Rick Pollack was joined by CEOs of University Hospitals Health System, Mon Health System, and Our Lady of the Lake Regional Medical Center on a press call to discuss the financial effects of the pandemic on their organizations.
The American Hospital Association (AHA) held a press call Tuesday afternoon with three health system CEOs regarding the upcoming Senate vote to extend the moratorium on Medicare sequester cuts.
Last week, the House of Representatives passed H.R. 1868, a bill that would eliminate 2% cuts to all Medicare payments until the end of 2021. If the bill does not pass the Senate, cuts are scheduled to resume on April 1.
Rick Pollack, CEO of the AHA, is urging the Senate to extend the moratorium until the end of the COVID-19 public health emergency, citing diminished hospital and health system revenues.
"Clearly the time for Congress to act is now," Pollack said during the press call. "They've got to act now to stop the sequester from kicking in on [April] 1. In addition, we urge lawmakers to provide additional funding for the Provider Relief Fund and provide relief in terms of the repayment of loans from the accelerated [Medicare] payment program."
On the same day as the press call, Kaufman Hall released its National Hospital Flash Report for March, which found hospitals are continuing to struggle with thinning margins despite signs the COVID-19 pandemic may be subsiding.
Kaufman Hall also prepared a new analysis, released by the AHA, which found that on average, 39% of hospitals will operate in the red in 2021. The study found in its worst-case scenario that on average, half of hospital operating margins would operate in the red in 2021.
Last summer, the AHA released a report projecting hospitals could see losses of $323.1 billion or more in 2020 due to the pandemic, and projected hospitals could lose more than $20 billion per month due to a decline in patient volumes.
Hospitals and health systems are still facing financial woes due to the pandemic, including three provider organizations that joined Pollack on the press call.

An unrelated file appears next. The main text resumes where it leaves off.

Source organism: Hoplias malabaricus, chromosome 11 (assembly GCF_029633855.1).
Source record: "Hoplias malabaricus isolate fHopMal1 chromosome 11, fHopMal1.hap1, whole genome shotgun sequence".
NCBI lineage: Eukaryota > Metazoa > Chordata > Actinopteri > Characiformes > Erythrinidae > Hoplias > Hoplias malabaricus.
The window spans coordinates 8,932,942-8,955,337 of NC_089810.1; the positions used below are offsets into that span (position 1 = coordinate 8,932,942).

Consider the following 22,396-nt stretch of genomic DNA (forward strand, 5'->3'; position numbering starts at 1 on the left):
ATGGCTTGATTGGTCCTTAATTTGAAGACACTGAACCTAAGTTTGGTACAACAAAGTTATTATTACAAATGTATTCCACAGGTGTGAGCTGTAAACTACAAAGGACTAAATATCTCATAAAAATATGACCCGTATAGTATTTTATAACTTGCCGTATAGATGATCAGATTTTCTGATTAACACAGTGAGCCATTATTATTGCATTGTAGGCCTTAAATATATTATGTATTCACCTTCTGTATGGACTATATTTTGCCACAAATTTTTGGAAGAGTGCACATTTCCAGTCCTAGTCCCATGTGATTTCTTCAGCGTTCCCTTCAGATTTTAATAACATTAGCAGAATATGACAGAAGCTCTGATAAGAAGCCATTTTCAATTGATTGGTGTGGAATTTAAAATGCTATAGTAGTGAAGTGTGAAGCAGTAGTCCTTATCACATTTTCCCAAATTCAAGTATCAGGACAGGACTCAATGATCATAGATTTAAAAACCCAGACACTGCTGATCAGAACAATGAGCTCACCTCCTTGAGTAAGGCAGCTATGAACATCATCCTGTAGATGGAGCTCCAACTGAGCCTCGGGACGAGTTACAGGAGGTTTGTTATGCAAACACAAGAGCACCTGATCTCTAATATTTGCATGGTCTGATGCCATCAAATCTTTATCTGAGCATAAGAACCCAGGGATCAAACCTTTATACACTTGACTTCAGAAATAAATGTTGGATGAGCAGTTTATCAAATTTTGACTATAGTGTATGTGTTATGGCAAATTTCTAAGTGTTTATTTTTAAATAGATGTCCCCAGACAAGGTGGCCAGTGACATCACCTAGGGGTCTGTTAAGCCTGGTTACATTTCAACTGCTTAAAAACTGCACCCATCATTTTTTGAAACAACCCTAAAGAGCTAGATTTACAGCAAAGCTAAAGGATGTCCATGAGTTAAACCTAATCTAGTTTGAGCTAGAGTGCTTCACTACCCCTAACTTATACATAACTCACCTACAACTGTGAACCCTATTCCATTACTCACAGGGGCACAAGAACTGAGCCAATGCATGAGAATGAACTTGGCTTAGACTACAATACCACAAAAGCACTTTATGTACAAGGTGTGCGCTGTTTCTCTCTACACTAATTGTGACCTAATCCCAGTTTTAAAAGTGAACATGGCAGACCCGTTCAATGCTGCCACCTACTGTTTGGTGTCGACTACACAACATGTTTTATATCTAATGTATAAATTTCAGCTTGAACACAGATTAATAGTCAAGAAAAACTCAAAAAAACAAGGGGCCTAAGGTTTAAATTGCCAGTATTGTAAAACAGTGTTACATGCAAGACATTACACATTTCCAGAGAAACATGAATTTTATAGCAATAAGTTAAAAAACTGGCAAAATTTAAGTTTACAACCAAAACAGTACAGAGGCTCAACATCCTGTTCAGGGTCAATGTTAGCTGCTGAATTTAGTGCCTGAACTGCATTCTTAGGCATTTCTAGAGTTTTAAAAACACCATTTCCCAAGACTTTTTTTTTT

Cliff Megerian, MD, CEO of University Hospitals Health System, said during the call that while the Cleveland-based nonprofit organization is working hard to meet patients' needs and administer vaccines, its surgery and procedure volumes have not recovered to pre-pandemic levels, which is impacting them financially.
"If we incur Medicare cuts at this time, our recovery efforts would be significantly impacted, but more importantly, our communities would be harmed as well," Megerian said.
David Goldberg, president and CEO of Mon Health System, a rural, four-hospital system headquartered in Morgantown, West Virginia said during the call that like many other rural health organizations, Mon Health System has experienced financial strife during the pandemic. This has been partly due to patients putting off care and developing worsening conditions that put them in “bad shape.”
"We implore Congress to not put the sequester back into place," Goldberg said. "We implore Congress to keep working diligently on getting those [Provider Relief Funds] to us, so we can continue to be operational for the communities we serve, to stay accessible."
Scott Wester, CEO of Our Lady of the Lake Regional Medical Center, which is part of the Franciscan Missionaries of Our Lady Health System, and located in Baton Rouge, Louisiana, said the state has seen a 13% increase in Medicaid recipients over the last year, resulting in a financial crunch for providers.
“Costs are way up and we continue to see acceleration in our supply chain expenses as well," Wester said. "Having the cuts to Medicare continues to make us have to prioritize, especially more than ever."
Melanie Blackman is the strategy editor at HealthLeaders, an HCPro brand.